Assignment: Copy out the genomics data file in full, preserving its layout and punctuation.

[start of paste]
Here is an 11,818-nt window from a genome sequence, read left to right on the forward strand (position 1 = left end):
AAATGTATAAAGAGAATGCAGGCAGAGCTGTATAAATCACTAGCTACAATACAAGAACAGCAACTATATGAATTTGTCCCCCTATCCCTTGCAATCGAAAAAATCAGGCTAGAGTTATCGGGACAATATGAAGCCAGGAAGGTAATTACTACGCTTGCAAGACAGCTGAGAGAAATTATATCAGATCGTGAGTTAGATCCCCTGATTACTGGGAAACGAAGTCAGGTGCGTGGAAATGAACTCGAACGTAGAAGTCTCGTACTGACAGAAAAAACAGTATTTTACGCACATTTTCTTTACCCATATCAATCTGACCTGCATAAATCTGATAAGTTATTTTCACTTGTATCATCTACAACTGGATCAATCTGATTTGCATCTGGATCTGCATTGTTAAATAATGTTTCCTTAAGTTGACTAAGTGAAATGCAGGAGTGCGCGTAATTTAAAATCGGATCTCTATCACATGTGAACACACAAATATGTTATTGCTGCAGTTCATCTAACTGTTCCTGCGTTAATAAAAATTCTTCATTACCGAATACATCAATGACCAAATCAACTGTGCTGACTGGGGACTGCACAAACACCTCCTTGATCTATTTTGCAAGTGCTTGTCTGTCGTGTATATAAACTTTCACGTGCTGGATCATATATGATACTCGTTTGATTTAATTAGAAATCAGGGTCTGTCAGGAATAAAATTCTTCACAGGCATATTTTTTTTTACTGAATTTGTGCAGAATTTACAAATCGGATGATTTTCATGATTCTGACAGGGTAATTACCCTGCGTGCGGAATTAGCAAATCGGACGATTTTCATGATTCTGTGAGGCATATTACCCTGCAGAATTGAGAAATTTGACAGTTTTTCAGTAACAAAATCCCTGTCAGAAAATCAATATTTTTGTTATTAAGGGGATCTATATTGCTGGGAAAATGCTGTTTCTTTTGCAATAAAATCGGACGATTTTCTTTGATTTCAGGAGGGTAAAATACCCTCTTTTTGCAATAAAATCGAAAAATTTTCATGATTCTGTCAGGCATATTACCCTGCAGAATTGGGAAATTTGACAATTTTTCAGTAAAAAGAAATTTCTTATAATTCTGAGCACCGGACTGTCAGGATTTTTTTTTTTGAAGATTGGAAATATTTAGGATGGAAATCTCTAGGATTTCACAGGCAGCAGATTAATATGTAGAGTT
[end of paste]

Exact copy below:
Here is an 11,818-nt window from a genome sequence, read left to right on the forward strand (position 1 = left end):
AAATGTATAAAGAGAATGCAGGCAGAGCTGTATAAATCACTAGCTACAATACAAGAACAGCAACTATATGAATTTGTCCCCCTATCCCTTGCAATCGAAAAAATCAGGCTAGAGTTATCGGGACAATATGAAGCCAGGAAGGTAATTACTACGCTTGCAAGACAGCTGAGAGAAATTATATCAGATCGTGAGTTAGATCCCCTGATTACTGGGAAACGAAGTCAGGTGCGTGGAAATGAACTCGAACGTAGAAGTCTCGTACTGACAGAAAAAACAGTATTTTACGCACATTTTCTTTACCCATATCAATCTGACCTGCATAAATCTGATAAGTTATTTTCACTTGTATCATCTACAACTGGATCAATCTGATTTGCATCTGGATCTGCATTGTTAAATAATGTTTCCTTAAGTTGACTAAGTGAAATGCAGGAGTGCGCGTAATTTAAAATCGGATCTCTATCACATGTGAACACACAAATATGTTATTGCTGCAGTTCATCTAACTGTTCCTGCGTTAATAAAAATTCTTCATTACCGAATACATCAATGACCAAATCAACTGTGCTGACTGGGGACTGCACAAACACCTCCTTGATCTATTTTGCAAGTGCTTGTCTGTCGTGTATATAAACTTTCACGTGCTGGATCATATATGATACTCGTTTGATTTAATTAGAAATCAGGGTCTGTCAGGAATAAAATTCTTCACAGGCATATTTTTTTTTACTGAATTTGTGCAGAATTTACAAATCGGATGATTTTCATGATTCTGACAGGGTAATTACCCTGCGTGCGGAATTAGCAAATCGGACGATTTTCATGATTCTGTGAGGCATATTACCCTGCAGAATTGAGAAATTTGACAGTTTTTCAGTAACAAAATCCCTGTCAGAAAATCAATATTTTTGTTATTAAGGGGATCTATATTGCTGGGAAAATGCTGTTTCTTTTGCAATAAAATCGGACGATTTTCTTTGATTTCAGGAGGGTAAAATACCCTCTTTTTGCAATAAAATCGAAAAATTTTCATGATTCTGTCAGGCATATTACCCTGCAGAATTGGGAAATTTGACAATTTTTCAGTAAAAAGAAATTTCTTATAATTCTGAGCACCGGACTGTCAGGATTTTTTTTTTTGAAGATTGGAAATATTTAGGATGGAAATCTCTAGGATTTCACAGGCAGCAGATTAATATGTAGAGTT